Erongo food bank launched
Eradicating extreme poverty
21 October 2019 | Government
Hage Geingob; President; "...we acknowledge that disparities in the income and wealth of Namibians remains among the highest in the world.”
The objective of arresting hunger is a step closer to being realised, President Hage Geingob remarked at the official launch of a food distribution programme in the Erongo Region, heralding the conclusion of food bank roll-out in all 14 regions of the country.
Geingob said in a speech read on his behalf by Erongo Governor Cleophas Mutjavikua, that the launch of the Erongo food bank at the Swakopmund multipurpose centre earlier today, marked a pivotal moment in government’s quest to eradicate extreme poverty in Namibia by 2025.
“Today, as we launch in Erongo to complete the countrywide roll-out, the food bank programme benefits 10 100 households and employs 383 young Namibians across the 14 regions.”
He hailed this achievement as a demonstration of government’s commitment to ensuring that no one dies of hunger in the country, emphasising that the food bank concept represents one of several strategies aimed at eradicating poverty.
The president said that when he declared war against poverty in March 2015, Namibia joined the world in the call to eradicate extreme poverty by 2030 – a target government vowed to reach five years ahead of schedule.
“We are making headway in this regard. The latest Namibia Household Income and Expenditure Survey (NHIES) 2015/2016 Report by the National Statistics Agency (NSA), reveals further reductions in poverty levels between 2010 and 2015. Extreme poverty decreased from 15.4% to 10.7% over the same period. Equally, the food poverty line has been reduced from 7.2% to 6.1% between 2009/10 and 2015/16 respectively.
“Statistics further reveal that inequality in the distribution of income and wealth (Gini Coefficient) decreased from 0.58 to 0.56. However, despite this decline, we acknowledge that disparities in the income and wealth of Namibians remains among the highest in the world.”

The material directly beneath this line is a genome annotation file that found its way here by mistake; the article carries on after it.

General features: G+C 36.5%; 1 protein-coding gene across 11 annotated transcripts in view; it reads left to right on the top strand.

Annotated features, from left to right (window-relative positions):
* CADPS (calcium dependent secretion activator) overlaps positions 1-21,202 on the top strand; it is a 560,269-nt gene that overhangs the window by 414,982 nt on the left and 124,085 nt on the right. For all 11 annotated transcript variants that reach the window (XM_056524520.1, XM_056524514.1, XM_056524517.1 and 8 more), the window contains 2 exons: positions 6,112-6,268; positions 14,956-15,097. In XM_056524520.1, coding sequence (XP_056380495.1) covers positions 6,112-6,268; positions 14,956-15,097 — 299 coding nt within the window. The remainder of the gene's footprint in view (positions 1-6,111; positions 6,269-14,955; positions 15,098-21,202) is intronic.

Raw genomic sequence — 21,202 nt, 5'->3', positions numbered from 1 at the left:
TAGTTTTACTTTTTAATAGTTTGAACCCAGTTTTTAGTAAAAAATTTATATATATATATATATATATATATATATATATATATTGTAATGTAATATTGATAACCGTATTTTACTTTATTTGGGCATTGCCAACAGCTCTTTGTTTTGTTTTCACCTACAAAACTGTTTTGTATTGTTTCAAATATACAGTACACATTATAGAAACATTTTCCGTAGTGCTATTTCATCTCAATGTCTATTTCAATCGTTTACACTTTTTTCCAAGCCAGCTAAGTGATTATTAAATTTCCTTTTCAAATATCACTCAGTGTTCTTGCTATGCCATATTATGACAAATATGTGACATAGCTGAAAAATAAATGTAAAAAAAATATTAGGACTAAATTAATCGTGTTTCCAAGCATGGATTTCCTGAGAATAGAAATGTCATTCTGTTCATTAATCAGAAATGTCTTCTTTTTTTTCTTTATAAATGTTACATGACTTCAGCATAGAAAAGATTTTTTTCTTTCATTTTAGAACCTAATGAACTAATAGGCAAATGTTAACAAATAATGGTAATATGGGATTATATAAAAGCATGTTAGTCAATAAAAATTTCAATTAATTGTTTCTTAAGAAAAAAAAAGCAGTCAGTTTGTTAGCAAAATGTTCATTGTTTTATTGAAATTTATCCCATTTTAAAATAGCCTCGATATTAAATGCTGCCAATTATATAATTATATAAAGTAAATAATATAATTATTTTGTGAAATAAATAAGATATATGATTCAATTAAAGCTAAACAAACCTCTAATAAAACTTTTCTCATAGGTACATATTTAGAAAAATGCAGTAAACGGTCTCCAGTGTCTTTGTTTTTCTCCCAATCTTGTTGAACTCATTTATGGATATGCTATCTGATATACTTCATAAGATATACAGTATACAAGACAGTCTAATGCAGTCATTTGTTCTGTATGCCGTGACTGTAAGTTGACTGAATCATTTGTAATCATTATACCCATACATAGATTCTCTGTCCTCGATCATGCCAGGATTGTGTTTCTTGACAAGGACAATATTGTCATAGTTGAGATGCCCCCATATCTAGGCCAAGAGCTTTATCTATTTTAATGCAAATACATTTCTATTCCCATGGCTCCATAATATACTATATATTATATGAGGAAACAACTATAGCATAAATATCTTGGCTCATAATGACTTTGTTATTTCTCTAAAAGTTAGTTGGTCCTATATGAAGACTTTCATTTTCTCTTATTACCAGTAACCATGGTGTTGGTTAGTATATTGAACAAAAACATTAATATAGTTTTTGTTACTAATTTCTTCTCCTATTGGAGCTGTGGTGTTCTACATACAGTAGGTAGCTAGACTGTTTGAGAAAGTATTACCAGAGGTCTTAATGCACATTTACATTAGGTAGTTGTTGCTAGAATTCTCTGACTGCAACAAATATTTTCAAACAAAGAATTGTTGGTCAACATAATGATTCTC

Geingob emphasised that the provision of social assistance to vulnerable Namibians has played a significant role in the reduction of poverty in Namibia.
He said that government has implemented Social Safety Net Programmes such as the Old Age Social Grant; the Orphan and Vulnerable Children (OVC) grant; a Disability grant; School Feeding Programmes; Emergency Relief; grants for Veterans; and Development Programmes for Marginalized communities to improve the living conditions of Namibians.
He said the old age social grant reaches 182 195 pensioners while the disability grant reaches 44 172 Namibians. “Both have been effective in reducing child poverty and income inequality. Without a doubt, the increment of the old age social grant from N$600 to N$1 300 in less than five years is something we ought to be proud of.”
To further improve the impact of social safety nets, the Ministry of Poverty Eradication and Social Welfare was tasked to investigate the feasibility of consolidating the plethora of social grants into a more effective safety net.
After consultations the ministry, with assistance from the United Nations Children Fund (UNICEF), embarked on a process of reforming Namibia’s social protection system.
The development of a National Social Protection Policy, which seeks to ensure dignified life for all Namibians, by addressing risks and vulnerabilities experienced was put forward. This policy is at an advanced stage and expected to be tabled in Cabinet and Parliament before the end of the current financial year.
“The food bank is therefore one of the main strategies to address hunger in urban and peri-urban households that are exposed to the immediate risk of starvation and under-nourishment. It is my expectation that the National Social Protection Policy will make necessary provisions to respond to this rising challenge to ensure no Namibian dies of hunger.”
He said that rural households have been and continue to be supported through rural development initiatives that centre on improved food security and agricultural productivity, while traditional support to small-scale farmers such as subsidized inputs, implements and ploughing services have been supplemented with drought relief aid.
The food bank is geared to restoring the dignity of disenfranchised youth through the ‘food for work’ opportunities.
The launch of the first food bank in Namibia took place on 30 June 2016 and was followed by a pilot in seven constituencies of the Khomas region. Upon completion of the Khomas pilot, an assessment was conducted to inform government’s approach in rolling out the programme to the rest of the country and to review effectiveness of the eligibility criteria in selecting those truly needy beneficiaries given the current strenuous fiscal condition.